makaveli_lcf April 29, 2010 01:29


thank you for your comment! I also have checked it before with "foamCalc div phi" and calculated the flow for 5 seconds, sorry I didn't mention that.
But my question is - why flux, interpolated from U cell values, does not correspond to continuity equation

div U = 0?

Is this a PISO / SIMPLE feature? Or perhaps some other scheme apart from "linear" should be used for interpolate(U)? And do you mean, that if "div phi = 0" I should not worry about mass conservation?

alberto April 29, 2010 10:41


in OpenFOAM you enforce the mass conservation by imposing

div(phi) = 0

where phi is the mass or volumetric flux (meaning the velocity interpolated on faces, dotted with the surface + terms due to co-located grids). This is what you actually do also on codes based on the staggered grid arrangement, but there you do not risk any confusion, because the velocity does not need to be interpolated, since you have it already on the face.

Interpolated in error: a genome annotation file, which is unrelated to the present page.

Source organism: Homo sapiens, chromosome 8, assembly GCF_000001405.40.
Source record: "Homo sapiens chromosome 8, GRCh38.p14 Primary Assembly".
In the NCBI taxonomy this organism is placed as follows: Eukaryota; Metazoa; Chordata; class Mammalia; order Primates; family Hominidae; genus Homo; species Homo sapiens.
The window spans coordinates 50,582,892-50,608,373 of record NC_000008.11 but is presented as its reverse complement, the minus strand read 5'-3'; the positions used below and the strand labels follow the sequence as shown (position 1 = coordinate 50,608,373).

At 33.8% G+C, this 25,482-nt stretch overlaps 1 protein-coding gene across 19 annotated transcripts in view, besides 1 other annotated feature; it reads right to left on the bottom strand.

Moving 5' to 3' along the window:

From the previous equation, you compute a pressure that ensures the the flux phi is conservative after the correction is applied, and then, you use phi in the linearization of the momentum equation and in the evaluation of the other convective terms (for example in scalar transport equations).

So, strictly speaking, when you check if the mass conservation is enforced correctly, you should check div(phi). See for example continuityErrs.H

I would say that, if you want to calculate the difference between div(phi), with phi coming from the pEqn, and the interpolated U, you should compute

div(fvc::interpolate(U) & mesh.Sf())

after the velocity has been corrected with the updated pressure field. At this point you can calculate the difference of the correct flux and the interpolated one.


makaveli_lcf April 29, 2010 11:43

Thank you, Alberto! Now it is more clear for me.